SALT LAKE CITY — A four-alarm fire caused an estimated $1.5 million in damage when flames consumed an unfinished apartment complex late Sunday, Feb. 9, causing the evacuation of nearby homes and a grocery store.
Firefighters responded to the fire at 550 E. 500 South near Trolley Square just before 6 p.m. They tried to first enter the unfinished building and extinguish the flames; however, that option quickly became too dangerous.
Jasen Asay, a spokesman for the Salt Lake City Fire Department, said, “Because the wood is exposed the fire quickly spread and this became a defensive fire, which means we surrounded the building with our engines and trucks and our firefighters and our main concern was to make sure did not spread to any of the close nearby structures.”
The cause of the fire is still unknown.
One of the most potentially dangerous parts of the fire was the crane on site. “There was a big concern with crane on the side of the property, we didn’t want the crane to collapse and fall down,” Asay said.
The heat was so intense the crane’s metal arm was visibly melted and bent at a sharp angle. (see picture below)
Asay remarked that out of the 100 fires reported this past year in Salt Lake City, only three were four-alarm fires.
After the firefighters began dumping water on the blaze, police officers evacuated the Smith’s grocery store just to the north of the fire and nearby houses.
Paul Ayers, who was driving by on I-15, saw the column of smoke and decided that he should help. Ayers is a sergeant in the National Guard.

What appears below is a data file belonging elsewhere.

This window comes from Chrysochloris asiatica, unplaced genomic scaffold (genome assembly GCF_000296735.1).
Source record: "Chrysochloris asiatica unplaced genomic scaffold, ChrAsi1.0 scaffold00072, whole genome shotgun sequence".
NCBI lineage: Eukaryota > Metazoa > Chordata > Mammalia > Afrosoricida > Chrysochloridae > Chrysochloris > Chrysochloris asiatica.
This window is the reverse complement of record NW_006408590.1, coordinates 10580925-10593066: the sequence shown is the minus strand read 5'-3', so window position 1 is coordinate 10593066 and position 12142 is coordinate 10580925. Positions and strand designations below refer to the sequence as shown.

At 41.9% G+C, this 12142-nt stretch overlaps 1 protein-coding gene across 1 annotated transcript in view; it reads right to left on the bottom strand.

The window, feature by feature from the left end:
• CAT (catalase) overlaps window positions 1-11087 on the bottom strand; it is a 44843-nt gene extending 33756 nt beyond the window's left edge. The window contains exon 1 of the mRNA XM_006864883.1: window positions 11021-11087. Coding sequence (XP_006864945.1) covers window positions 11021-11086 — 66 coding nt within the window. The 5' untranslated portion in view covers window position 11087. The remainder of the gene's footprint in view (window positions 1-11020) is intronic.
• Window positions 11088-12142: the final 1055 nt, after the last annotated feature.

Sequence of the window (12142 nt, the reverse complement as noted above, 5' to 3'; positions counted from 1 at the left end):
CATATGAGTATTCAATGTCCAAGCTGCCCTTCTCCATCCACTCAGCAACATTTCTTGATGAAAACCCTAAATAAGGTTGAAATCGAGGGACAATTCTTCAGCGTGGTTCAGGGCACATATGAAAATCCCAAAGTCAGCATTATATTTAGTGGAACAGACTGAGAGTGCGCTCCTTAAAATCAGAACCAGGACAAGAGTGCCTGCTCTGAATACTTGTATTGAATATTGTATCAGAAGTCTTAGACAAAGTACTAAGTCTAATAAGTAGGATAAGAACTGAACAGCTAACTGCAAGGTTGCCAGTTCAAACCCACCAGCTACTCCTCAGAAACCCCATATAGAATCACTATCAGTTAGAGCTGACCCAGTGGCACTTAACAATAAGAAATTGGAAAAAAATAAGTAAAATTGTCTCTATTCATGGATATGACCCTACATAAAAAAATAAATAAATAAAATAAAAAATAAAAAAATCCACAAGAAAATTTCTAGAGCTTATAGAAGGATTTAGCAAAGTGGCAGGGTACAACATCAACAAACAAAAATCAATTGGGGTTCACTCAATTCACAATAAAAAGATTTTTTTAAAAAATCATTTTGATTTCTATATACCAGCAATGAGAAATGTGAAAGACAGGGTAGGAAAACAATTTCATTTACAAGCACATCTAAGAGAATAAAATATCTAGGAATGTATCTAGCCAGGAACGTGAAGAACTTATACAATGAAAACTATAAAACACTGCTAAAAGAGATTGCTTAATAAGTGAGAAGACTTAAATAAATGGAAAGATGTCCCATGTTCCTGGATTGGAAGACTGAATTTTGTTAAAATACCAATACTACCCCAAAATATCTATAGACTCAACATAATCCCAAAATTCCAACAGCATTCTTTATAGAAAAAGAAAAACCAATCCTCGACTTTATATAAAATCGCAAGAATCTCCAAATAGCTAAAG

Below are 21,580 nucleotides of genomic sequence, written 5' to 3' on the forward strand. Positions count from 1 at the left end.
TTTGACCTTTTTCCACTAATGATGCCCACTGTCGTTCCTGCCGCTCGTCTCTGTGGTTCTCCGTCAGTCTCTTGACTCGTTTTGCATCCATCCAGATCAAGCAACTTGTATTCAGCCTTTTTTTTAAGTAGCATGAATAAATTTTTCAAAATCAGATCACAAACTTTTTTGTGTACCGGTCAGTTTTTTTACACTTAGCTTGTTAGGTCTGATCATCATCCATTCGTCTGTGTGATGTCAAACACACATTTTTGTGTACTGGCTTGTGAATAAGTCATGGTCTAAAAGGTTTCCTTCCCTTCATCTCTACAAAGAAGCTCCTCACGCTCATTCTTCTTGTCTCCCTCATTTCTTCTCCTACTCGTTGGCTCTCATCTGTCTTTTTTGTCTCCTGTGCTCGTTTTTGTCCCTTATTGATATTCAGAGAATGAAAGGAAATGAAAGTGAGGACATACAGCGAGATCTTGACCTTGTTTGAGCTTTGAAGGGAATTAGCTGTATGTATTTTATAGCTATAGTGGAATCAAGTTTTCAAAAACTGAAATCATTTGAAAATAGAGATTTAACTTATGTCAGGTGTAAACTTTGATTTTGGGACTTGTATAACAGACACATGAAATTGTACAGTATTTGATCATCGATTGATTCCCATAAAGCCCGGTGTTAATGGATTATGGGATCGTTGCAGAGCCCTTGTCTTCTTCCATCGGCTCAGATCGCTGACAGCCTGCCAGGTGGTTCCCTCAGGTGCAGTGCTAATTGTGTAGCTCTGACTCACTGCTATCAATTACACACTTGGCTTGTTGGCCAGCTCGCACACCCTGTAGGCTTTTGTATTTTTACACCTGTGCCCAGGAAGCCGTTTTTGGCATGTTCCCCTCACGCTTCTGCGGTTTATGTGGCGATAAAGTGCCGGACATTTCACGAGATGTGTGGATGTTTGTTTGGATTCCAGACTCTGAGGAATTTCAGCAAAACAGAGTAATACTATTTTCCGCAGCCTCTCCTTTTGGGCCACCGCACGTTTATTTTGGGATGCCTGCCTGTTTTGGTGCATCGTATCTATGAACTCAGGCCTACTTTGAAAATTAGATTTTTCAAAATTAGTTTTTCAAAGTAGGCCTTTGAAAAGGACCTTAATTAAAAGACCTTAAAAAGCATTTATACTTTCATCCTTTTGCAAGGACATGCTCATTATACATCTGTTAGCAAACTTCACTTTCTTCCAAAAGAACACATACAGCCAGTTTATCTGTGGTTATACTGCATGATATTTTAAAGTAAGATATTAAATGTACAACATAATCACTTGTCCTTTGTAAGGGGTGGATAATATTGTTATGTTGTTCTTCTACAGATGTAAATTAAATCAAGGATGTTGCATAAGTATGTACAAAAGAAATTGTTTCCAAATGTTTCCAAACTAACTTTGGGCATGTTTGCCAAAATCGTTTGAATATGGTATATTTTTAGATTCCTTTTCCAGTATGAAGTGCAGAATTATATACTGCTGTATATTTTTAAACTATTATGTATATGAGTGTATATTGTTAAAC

“I was just driving home from my National Guard duties and I just saw the flames and I saw that there were not a whole of police around so I went up and asked a couple different and they said, yeah absolutely, help us start evacuating people,” Ayers said.
Ayers knocked on several doors, explained the situation, and said that for their own safety the residents needed to leave their homes.
Ayers is no stranger to fires because of his experience.
“I have actually been in the Black Hawk unit that’s been fighting all the fires this summer, and so I did a lot of the helicopter firefighting. I’m the one that dumps the bucket,” Ayers said. “It’s what I live for, to help people and make a difference.”
The buildings closest to the fires were mostly properties rented by college students attending the University of Utah.
Cory Arthur has lived in a house since last August with his three roommates.
“One of our roommates was home, he called me and said that house was on fire and I didn’t really believe him,” Arthur said. “We checked the news and there were huge flames so I had to come check out my house.”
Arthur’s main concern was that his laptop was safe. “I’d rather been here and grab my laptop, I don’t want to lose my laptop, the U. is hard, all my notes and homework are on there.”
The blaze reached almost 100 feet in height and the flames were visible from miles away. The apartment complex was meant to 64,000 square feet and have 61 units. Nine engines, four trucks, and 60 firefighters responded to the blaze.